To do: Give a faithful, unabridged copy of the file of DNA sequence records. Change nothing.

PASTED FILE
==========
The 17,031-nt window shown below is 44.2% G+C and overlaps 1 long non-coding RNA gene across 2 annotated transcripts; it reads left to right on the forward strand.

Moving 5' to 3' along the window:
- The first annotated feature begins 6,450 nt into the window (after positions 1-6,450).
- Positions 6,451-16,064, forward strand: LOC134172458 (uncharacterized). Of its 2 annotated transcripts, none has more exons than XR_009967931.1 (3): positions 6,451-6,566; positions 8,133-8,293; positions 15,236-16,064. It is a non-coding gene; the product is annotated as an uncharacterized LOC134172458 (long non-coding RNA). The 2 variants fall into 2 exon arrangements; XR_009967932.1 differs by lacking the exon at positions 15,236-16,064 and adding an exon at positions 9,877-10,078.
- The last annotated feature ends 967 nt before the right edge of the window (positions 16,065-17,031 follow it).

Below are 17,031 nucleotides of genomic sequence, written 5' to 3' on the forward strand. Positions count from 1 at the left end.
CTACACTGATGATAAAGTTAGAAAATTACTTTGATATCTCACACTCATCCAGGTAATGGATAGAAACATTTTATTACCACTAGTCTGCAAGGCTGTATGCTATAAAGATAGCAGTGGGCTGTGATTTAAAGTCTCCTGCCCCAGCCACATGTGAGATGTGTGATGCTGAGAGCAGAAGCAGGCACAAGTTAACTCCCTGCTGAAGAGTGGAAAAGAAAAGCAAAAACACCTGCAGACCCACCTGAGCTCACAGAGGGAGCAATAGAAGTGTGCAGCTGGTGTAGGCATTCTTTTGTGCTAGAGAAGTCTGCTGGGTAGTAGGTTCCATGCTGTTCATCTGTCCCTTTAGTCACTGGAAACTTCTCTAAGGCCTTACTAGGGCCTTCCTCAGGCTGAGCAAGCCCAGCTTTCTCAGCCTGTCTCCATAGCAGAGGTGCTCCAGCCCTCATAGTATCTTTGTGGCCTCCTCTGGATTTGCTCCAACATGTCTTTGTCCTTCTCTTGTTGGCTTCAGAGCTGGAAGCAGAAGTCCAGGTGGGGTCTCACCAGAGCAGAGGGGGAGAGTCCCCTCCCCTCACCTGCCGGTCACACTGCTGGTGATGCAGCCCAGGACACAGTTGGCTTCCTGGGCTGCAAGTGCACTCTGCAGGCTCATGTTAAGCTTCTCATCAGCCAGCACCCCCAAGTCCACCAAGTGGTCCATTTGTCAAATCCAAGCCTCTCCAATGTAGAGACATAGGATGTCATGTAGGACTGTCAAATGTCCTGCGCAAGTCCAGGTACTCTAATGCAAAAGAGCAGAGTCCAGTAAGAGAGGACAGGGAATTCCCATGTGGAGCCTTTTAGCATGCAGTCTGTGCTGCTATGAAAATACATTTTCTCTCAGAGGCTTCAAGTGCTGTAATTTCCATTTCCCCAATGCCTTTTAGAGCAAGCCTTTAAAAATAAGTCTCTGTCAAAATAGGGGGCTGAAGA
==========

The 17,031-nt window shown below is 44.2% G+C and overlaps 1 long non-coding RNA gene across 2 annotated transcripts; it reads left to right on the forward strand.

Moving 5' to 3' along the window:
- The first annotated feature begins 6,450 nt into the window (after positions 1-6,450).
- Positions 6,451-16,064, forward strand: LOC134172458 (uncharacterized). Of its 2 annotated transcripts, none has more exons than XR_009967931.1 (3): positions 6,451-6,566; positions 8,133-8,293; positions 15,236-16,064. It is a non-coding gene; the product is annotated as an uncharacterized LOC134172458 (long non-coding RNA). The 2 variants fall into 2 exon arrangements; XR_009967932.1 differs by lacking the exon at positions 15,236-16,064 and adding an exon at positions 9,877-10,078.
- The last annotated feature ends 967 nt before the right edge of the window (positions 16,065-17,031 follow it).

Below are 17,031 nucleotides of genomic sequence, written 5' to 3' on the forward strand. Positions count from 1 at the left end.
CTACACTGATGATAAAGTTAGAAAATTACTTTGATATCTCACACTCATCCAGGTAATGGATAGAAACATTTTATTACCACTAGTCTGCAAGGCTGTATGCTATAAAGATAGCAGTGGGCTGTGATTTAAAGTCTCCTGCCCCAGCCACATGTGAGATGTGTGATGCTGAGAGCAGAAGCAGGCACAAGTTAACTCCCTGCTGAAGAGTGGAAAAGAAAAGCAAAAACACCTGCAGACCCACCTGAGCTCACAGAGGGAGCAATAGAAGTGTGCAGCTGGTGTAGGCATTCTTTTGTGCTAGAGAAGTCTGCTGGGTAGTAGGTTCCATGCTGTTCATCTGTCCCTTTAGTCACTGGAAACTTCTCTAAGGCCTTACTAGGGCCTTCCTCAGGCTGAGCAAGCCCAGCTTTCTCAGCCTGTCTCCATAGCAGAGGTGCTCCAGCCCTCATAGTATCTTTGTGGCCTCCTCTGGATTTGCTCCAACATGTCTTTGTCCTTCTCTTGTTGGCTTCAGAGCTGGAAGCAGAAGTCCAGGTGGGGTCTCACCAGAGCAGAGGGGGAGAGTCCCCTCCCCTCACCTGCCGGTCACACTGCTGGTGATGCAGCCCAGGACACAGTTGGCTTCCTGGGCTGCAAGTGCACTCTGCAGGCTCATGTTAAGCTTCTCATCAGCCAGCACCCCCAAGTCCACCAAGTGGTCCATTTGTCAAATCCAAGCCTCTCCAATGTAGAGACATAGGATGTCATGTAGGACTGTCAAATGTCCTGCGCAAGTCCAGGTACTCTAATGCAAAAGAGCAGAGTCCAGTAAGAGAGGACAGGGAATTCCCATGTGGAGCCTTTTAGCATGCAGTCTGTGCTGCTATGAAAATACATTTTCTCTCAGAGGCTTCAAGTGCTGTAATTTCCATTTCCCCAATGCCTTTTAGAGCAAGCCTTTAAAAATAAGTCTCTGTCAAAATAGGGGGCTGAAGA